Where are my Rows? – Using the %%physloc%% Virtual Column

2014-06-25 - DMVs & CVs, General, Series, SQL Server Internals, Storage Wednesday


Back in February, I told you that in SQL Server database files are organized in 8192-byte chunks, called pages, and that every row in every table ends up being stored in a page. Today I want to discuss the question, how to find out which page exactly a particular row is stored on.

The %%physloc%% Virtual Column

SQL Server makes answering that question easy for us. Since SQL 2008 we have access to a virtual column that provides exactly that information: %%physloc%%

This virtual column is undocumented and its use is potentially extremely resource intensive, so use it at your own risk.

The %%physloc%% virtual column returns a record locator value similar to the one you can find in the different lock related trace events. Let us look at an example:

SELECT *,%%physloc%% AS physloc
  FROM dbo.tst AS T
ORDER BY physloc;

This query returns the following output in my environment:

The %%physloc%% virtual column

Those hexadecimal values encode not only the file number and page number; they also specify the slot number within the page. However, the encoding is not really human readable.

The sys.fn_PhysLocFormatter function

To help with the readability of these values, SQL Server provides the - also undocumented - function sys.fn_PhysLocFormatter. This function turns the hex value returned by %%physloc into a nice human-readable format. You can use it like this:

SELECT *,sys.fn_PhysLocFormatter(%%physloc%%) AS PLF 
  FROM dbo.tst AS T

The output of this function has the format (FileNumber:PageNumber:SlotNumer). Below is the output of above query:

sys.fn_PhysLocFormatter in Action

Rows 7, 8 and 9 for example are all stored on page (1:285), each one (naturally) in a different slot.

The sys.fn_PhysLocCracker function

But wait, there is more. The sys.fn_PhysLocFormatter function produces, as you have seen, a nicely formatted output. However, this output is not suited to be processed further by T-SQL. That is where the - again undocumented - sys.fn_PhysLocCracker table valued function comes in. Because sys.fn_PhysLocCracker is a table valued function, you have to use the CROSS APPLY statement to call it within a query:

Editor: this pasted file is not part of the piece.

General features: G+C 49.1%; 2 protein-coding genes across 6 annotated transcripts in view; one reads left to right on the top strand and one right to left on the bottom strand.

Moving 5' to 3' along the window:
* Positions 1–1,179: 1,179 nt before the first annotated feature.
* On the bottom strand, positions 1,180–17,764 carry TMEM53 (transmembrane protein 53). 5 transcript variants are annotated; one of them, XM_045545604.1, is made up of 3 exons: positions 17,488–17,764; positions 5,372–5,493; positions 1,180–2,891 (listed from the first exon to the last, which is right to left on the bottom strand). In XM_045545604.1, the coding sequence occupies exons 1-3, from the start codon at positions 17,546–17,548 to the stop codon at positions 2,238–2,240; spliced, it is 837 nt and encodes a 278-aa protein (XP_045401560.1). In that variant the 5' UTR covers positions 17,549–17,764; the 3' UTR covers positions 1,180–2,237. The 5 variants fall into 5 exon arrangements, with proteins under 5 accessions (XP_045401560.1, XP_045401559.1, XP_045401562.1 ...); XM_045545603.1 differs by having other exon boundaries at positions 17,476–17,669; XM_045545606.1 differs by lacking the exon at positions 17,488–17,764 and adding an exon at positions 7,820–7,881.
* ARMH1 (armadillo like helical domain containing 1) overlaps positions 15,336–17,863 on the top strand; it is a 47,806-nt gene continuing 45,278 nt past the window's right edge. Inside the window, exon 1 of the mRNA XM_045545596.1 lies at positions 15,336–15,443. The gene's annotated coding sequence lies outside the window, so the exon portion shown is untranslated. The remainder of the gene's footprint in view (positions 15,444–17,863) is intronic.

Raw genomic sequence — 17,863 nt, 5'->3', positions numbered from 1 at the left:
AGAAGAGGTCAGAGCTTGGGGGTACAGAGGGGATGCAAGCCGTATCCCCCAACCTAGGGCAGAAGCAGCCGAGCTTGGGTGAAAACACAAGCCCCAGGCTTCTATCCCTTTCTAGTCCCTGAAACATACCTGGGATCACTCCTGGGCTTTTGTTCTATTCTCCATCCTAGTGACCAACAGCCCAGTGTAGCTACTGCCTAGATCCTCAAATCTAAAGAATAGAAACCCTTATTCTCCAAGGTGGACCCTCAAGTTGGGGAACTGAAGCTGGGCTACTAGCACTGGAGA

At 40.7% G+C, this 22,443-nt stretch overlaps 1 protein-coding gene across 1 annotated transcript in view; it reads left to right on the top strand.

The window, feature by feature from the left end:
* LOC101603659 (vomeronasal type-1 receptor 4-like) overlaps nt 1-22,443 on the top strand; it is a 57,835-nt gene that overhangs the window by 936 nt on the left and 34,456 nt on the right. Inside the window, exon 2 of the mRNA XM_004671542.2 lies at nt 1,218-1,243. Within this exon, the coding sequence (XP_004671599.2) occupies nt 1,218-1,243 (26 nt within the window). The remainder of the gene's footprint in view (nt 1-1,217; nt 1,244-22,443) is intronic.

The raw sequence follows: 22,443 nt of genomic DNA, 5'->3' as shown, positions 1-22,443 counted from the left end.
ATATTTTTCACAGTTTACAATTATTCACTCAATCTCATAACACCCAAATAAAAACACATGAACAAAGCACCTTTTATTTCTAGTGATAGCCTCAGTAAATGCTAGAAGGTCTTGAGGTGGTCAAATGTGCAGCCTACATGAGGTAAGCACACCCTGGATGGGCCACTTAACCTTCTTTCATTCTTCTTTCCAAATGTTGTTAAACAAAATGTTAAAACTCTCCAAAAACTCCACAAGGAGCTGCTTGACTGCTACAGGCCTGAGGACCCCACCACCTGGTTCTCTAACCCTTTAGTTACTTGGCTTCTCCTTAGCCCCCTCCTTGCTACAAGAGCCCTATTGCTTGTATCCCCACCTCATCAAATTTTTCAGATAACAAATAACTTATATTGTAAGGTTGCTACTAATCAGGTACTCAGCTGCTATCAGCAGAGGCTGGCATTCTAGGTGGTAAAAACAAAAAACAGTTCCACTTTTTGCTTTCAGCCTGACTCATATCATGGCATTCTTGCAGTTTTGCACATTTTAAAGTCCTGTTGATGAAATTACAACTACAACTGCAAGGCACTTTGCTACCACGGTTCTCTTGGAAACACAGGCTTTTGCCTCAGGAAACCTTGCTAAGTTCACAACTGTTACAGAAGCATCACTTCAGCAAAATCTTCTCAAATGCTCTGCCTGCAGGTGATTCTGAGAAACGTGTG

SELECT * FROM dbo.tst AS T
CROSS APPLY sys.fn_PhysLocCracker(%%physloc%%) AS FPLC
ORDER BY FPLC.file_id, FPLC.page_id, FPLC.slot_id;

sys.fn_PhysLocCracker returns three columns: file_id, page_id and slot_id. Used with the same table you have seen in the previous examples, the output looks like this:

sys.fn_PhysLocCracker in Action


The undocumented %%physloc%% virtual column allows us to see where in the database file(s) each row of a table is located. Both, the sys.fn_PhysLocFormatter and the sys.fn_PhysLocCracker functions provide convenient ways to turn the encoded hexadecimal value that %%physloc%% returns into a more usable format.

Categories: DMVs & CVs, General, Series, SQL Server Internals, Storage Wednesday
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3 Responses to Where are my Rows? – Using the %%physloc%% Virtual Column

  1. vikas pathak says:

    great post

  2. Pingback: Does there exist a way to determine the exact file that contains an allocation unit in a filegroup of multiple files? | Question and Answer

  3. ChrisWalsh1 says:

    Fantastic intro to a previously unknown feature. Cheers.

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